Regular "live" keno moves at the rate of about 12 games an hour. One of the attractions of video keno is you can play so many more games in a short period of time. And, remember, keno is a numbers game (literally!), so the more games, the more chances to win.
The modern video keno machines usually have only one screen, comparable to the lower screen of the older two-screen version. The payoffs are displayed when you touch the box marked "paytables." Video keno payoffs will vary from casino to casino and sometimes from machine to machine, so it’s always a good idea to be sure you’re playing a machine that will give you the maximum payoff for your coins.
Both versions have colorful screens. Some individual machines have interesting sound effects followed by a loud ringing sound when a jackpot is hit. This is to call attention to the fact that someone has won and to encourage others to play.
Video keno is very easy to play. First, drop in one to four coins (there are nickel, quarter and dollar machines) or, more likely, insert a bill into the acceptor slot, and make your bet, which is usually maximum coins.
Next, press the erase button to clear the screen. Then, touch the screen to mark your numbers, either with the attached light pen, or with your fingers, depending on the type of machine you’re playing.
You may pick from one to 10 numbers. Now you’re ready to play: Press the "start" button. The computer will pick 20 numbers at random and they will light up. Hopefully the numbers you picked will be among those 20.
After each game you may continue with the same numbers or erase them and choose new ones. Earlier versions of the game, such as the IGT Fortune machines, would drop your winnings into the coin tray after every game. The newer machines store your winnings in the form of credits, which you can collect at the conclusion of each game.
Some machines will hold up to 1,000 credits, but some top off at 400. If you exceed these amounts, the machine will drop the difference. If the bell starts ringing, take a deep breath. It’ll be a few minutes before a "floor person" comes around to hand-pay your jackpot.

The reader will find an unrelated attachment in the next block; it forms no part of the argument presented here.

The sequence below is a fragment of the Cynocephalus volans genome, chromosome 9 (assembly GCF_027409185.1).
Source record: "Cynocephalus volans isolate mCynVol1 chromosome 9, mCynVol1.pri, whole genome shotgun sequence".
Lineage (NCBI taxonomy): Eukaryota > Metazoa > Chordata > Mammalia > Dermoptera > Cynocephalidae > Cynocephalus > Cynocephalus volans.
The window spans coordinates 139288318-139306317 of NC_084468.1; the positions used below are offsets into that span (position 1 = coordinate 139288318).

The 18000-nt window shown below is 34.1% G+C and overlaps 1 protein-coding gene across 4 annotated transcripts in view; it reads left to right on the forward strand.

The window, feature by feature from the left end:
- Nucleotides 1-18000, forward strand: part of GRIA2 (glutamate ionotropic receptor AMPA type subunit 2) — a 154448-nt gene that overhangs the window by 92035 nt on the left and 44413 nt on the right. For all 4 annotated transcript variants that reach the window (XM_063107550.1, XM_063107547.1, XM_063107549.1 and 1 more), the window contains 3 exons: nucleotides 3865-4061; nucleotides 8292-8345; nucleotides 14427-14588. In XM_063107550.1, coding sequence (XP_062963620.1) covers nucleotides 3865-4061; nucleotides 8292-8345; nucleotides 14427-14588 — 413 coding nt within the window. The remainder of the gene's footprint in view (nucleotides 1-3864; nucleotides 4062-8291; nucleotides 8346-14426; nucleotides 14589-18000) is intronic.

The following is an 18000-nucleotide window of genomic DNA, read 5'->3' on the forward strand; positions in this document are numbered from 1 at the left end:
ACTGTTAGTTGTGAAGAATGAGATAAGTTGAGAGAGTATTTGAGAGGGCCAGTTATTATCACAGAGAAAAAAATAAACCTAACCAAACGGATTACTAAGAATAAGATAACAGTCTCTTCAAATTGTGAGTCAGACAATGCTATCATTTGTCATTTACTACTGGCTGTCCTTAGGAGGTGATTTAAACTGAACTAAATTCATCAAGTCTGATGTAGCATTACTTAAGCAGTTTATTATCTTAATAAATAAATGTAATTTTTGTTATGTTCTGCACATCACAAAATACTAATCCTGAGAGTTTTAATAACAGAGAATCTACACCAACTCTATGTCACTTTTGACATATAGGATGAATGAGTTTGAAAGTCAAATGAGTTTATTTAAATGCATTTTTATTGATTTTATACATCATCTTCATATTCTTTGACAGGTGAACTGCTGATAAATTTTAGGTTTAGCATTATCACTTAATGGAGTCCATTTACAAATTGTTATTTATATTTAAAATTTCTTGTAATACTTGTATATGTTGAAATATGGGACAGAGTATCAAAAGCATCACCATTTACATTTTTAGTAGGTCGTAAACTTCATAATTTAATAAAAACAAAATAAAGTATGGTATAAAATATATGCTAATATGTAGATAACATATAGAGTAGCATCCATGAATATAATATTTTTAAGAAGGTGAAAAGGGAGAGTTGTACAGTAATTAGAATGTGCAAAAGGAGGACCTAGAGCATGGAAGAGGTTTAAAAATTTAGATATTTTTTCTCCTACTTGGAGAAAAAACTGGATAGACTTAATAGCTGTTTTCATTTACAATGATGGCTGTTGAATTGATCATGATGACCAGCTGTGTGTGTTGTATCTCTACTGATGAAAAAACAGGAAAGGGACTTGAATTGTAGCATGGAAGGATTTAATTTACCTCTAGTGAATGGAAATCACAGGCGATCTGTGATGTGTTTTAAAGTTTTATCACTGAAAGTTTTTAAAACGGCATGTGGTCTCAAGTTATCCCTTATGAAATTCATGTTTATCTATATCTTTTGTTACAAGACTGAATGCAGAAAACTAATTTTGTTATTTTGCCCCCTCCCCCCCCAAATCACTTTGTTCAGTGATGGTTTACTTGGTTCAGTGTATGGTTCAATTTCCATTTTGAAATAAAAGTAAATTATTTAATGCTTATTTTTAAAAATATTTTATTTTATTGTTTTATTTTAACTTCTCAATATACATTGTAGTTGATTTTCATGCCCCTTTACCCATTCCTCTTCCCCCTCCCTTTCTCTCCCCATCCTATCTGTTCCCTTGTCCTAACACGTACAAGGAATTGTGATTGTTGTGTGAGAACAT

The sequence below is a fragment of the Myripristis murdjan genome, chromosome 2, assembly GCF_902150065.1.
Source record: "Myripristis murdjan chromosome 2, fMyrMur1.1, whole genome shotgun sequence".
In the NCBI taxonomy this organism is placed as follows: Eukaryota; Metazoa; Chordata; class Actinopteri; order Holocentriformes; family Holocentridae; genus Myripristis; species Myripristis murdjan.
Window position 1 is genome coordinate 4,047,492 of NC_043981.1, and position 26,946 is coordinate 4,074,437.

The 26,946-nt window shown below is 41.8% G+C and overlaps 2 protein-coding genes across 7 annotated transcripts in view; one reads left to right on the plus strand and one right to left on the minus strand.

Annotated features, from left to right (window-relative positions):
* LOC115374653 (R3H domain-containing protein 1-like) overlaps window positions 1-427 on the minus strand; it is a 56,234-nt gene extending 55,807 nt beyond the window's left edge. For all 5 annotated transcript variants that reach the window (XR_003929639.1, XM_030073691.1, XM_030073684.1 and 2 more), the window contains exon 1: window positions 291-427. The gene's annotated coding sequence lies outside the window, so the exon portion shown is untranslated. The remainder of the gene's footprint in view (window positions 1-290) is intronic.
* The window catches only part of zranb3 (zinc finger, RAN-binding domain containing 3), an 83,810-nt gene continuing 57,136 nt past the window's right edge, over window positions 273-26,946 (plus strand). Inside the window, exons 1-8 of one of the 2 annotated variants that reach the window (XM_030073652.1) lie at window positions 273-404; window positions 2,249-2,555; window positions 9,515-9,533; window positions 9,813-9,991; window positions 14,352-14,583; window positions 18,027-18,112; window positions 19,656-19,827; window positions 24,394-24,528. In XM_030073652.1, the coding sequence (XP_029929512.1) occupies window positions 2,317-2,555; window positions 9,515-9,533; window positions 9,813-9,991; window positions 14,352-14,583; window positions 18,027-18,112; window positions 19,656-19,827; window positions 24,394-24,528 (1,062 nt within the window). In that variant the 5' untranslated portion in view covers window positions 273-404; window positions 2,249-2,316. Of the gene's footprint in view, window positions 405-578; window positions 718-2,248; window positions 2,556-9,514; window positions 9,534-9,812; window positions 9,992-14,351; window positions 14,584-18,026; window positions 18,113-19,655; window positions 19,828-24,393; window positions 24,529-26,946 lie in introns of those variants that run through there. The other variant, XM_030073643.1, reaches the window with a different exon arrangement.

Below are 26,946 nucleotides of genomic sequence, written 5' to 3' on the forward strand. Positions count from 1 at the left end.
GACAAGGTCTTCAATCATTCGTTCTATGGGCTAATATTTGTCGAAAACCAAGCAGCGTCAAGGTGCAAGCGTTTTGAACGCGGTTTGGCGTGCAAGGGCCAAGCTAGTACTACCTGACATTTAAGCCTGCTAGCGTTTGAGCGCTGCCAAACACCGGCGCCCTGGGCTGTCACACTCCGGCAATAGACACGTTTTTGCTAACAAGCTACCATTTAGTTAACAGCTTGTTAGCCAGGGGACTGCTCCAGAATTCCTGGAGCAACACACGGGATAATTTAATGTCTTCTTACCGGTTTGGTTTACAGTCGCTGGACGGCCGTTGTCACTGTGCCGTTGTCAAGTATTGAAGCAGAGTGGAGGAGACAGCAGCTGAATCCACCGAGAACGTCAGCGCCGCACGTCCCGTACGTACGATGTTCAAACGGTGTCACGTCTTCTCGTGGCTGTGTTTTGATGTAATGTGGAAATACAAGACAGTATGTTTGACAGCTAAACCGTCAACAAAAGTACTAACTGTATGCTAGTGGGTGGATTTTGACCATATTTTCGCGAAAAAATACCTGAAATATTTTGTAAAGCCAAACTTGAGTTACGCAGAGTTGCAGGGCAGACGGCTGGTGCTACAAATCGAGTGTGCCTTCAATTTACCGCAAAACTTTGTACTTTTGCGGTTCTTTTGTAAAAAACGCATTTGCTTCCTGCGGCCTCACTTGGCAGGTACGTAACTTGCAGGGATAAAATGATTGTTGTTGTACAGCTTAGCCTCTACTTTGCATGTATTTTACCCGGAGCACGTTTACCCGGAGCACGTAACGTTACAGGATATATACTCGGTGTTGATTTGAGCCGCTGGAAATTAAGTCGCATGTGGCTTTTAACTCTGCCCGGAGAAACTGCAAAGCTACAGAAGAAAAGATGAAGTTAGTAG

In addition to individual keno machines, there are machines that are linked together to offer a progressive payoff. These take a portion of the money played on each machine and add it to a progressive jackpot. To win the progressive jackpot, you must play the maximum number of coins and mark the required number of spots. I have seen progressives for eight, nine and ten spots.
There are a lot of misconceptions about keno in general and about video keno in particular. One is that the casino can tighten or loosen the screws on a machine to affect the payoff. Not so! Each machine is equipped with a computer chip that has a certain percentage of "hold" built in. This ensures that over the long haul the casino will retain a set percentage of profit from the operation of that machine. The gaming regulators (in Nevada) must approve each chip and its "hold" cannot exceed the legal limit. For most video keno machines, that hold is about 7.5%.
A keno machine played at the maximum of eight games per minute with one quarter played will process $120 an hour. At 7.5%, that computes to a $9 an hour "hold." If that machine is played for 12 hours each day, in one year it will yield a profit of $39,420 to the casino.
Some people play slower than others and some play more coins than others, but in the long run the percentages will hold up. For the casino it’s a "no-brainer." No casino would jeopardize its license by tampering with machines already set to pay them the percentage they want.
Admittedly, anyone can sit down at a video keno machine and ring up a jackpot. But to consistently win significant jackpots over a period of time must be the result of some pattern or methodology that, for whatever reason, produces winners.
All I can do is delineate what happened at the keno machines when a certain style of play was used. That’s all I can do. Hopefully, it can work for you as well!